[NAIROBI] Small-scale fisheries provide livelihoods for millions of people globally, particularly in the developing world, but are overlooked by policymakers, making the need to understand their diversity, roles and resilience critical, researchers say.
In a paper published this month in Nature Food, researchers call for better understanding of the small-scale fisheries sector, along with targeted action such as ensuring that policy goals support the sector actors to derive sufficient benefit from their activities and investments.
“The small-scale sector provides more than 50 per cent of what human beings eat from aquatic [water] environments. We are at a watershed moment for blue foods [fish and other foods from water bodies], and simply cannot move in the right direction without putting small-scale fisheries and aquaculture front and centre,” says Rebecca Short, study co-author and researcher at the Stockholm Resilience Centre.
“The small-scale sector provides more than 50 per cent of what human beings eat from aquatic [water] environments.”
Rebecca Short, Stockholm Resilience Centre
She adds that the capacity to develop and enact effective policies in Africa can be poor, and that small-scale actors can end up being most marginalised.
“Importantly, our study also encourages these policymakers to be thinking about fisheries and aquaculture [controlled farming of fish and other living things in water] together, as intertwined, and for the critical role of terrestrial systems to be included,” she explains.
“This is particularly important in regions such as Sub-Saharan Africa as small-scale actors remain tightly linked to their environments and demonstrate some of the greatest innovations and pluriactivity between fisheries, aquaculture and terrestrial production and other economic sectors,” she adds.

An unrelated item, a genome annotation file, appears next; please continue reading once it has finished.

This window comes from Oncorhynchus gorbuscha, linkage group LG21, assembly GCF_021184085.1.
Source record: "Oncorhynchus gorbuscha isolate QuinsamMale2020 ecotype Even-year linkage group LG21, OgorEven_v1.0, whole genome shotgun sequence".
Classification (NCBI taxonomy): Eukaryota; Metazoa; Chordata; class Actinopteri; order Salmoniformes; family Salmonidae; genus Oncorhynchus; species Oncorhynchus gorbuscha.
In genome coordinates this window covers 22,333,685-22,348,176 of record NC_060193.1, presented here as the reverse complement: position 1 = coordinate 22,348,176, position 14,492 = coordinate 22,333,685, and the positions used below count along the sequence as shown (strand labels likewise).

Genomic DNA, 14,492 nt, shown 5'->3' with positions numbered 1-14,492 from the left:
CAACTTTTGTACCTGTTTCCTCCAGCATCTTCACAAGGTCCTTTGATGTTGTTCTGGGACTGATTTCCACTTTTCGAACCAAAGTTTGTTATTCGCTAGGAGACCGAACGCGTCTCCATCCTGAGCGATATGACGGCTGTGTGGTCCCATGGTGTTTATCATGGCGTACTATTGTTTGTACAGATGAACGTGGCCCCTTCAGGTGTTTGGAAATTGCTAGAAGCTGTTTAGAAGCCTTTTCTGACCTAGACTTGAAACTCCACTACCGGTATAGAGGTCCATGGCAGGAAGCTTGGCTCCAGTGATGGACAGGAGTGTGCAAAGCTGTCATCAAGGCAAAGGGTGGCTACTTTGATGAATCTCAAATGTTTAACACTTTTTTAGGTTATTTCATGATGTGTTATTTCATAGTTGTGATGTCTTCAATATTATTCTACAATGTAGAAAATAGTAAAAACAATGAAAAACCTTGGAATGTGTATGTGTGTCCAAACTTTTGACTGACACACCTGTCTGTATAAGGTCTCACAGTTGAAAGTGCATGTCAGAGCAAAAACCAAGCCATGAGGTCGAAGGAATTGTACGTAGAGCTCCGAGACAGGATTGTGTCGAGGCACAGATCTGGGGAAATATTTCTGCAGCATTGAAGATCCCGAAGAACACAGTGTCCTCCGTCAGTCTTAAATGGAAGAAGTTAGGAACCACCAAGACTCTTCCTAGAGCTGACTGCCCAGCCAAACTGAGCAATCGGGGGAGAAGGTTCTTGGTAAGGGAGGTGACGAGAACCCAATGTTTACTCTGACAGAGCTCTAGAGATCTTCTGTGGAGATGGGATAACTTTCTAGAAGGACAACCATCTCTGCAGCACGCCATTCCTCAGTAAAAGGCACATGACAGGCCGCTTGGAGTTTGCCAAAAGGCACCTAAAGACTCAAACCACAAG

The study was based on more than 70 case studies spanning diverse geographies and systems across fisheries and aquaculture.
Blue foods make up around 22 per cent of the proteins consumed by people in Sub-Saharan Africa, according to Short.
The fisheries sector is estimated to support the nutrition of more than 200 million people across Africa, employing over two million fishers, and has high growth rate, Short adds. Small-scale fisheries and aquaculture play an enormous role in the nutrition, livelihoods, culture and identities of Sub-Saharan African people and nations.
“For example, [for] the small-scale fishers of the African Great Lakes, catching small-bodied species such as ‘Dagaa’ or ‘Usipa’, plays a hugely outsized role in the provision of blue foods that extends far beyond the lakeside communities who are mostly involved in production,” says Short. “Recognition of the value of fisheries and aquaculture beyond revenues is what is missing in decision-making, particularly at high levels.”
Rosamond Naylor, a co-author of the study and founding director at the Center on Food Security and the Environment at Stanford University in the United States, says that demand for aquatic foods is set to rise globally, with Nigeria and Ghana expected to experience a 2.6-fold and 2.8-fold increase in total demand, respectively. Population growth will be a major driver of this increased demand for aquatic foods consumption.
“Development investments, built on the success of participatory trials with farmers led to widespread production of juvenile fish to supply local pond food fish production, stimulating livelihoods of small actors both upstream and downstream,” Little tells SciDev.Net.
Edward Kimani, chief research scientist for fisheries and aquatic ecology at the Kenya Marine and Fisheries Research Institute, agrees that policies in many African countries fail to adequately support small-scale fisheries mainly because the sector’s production and supply systems are widespread.
“Aquatic foods have untapped potential for providing sustainable diets,” says Kimani, adding that governments need to become more aware of their benefits so that the right policies are developed to support the fisheries sector.
Production and consumption of fish and other aquatic food, Kimani explains, has been increasing worldwide and this will be witnessed in Africa, Asia and other parts of the world by 2050 as global aquaculture advances and the management of wild aquatic food resources increases.
This piece was produced by SciDev.Net’s Sub-Saharan Africa English desk.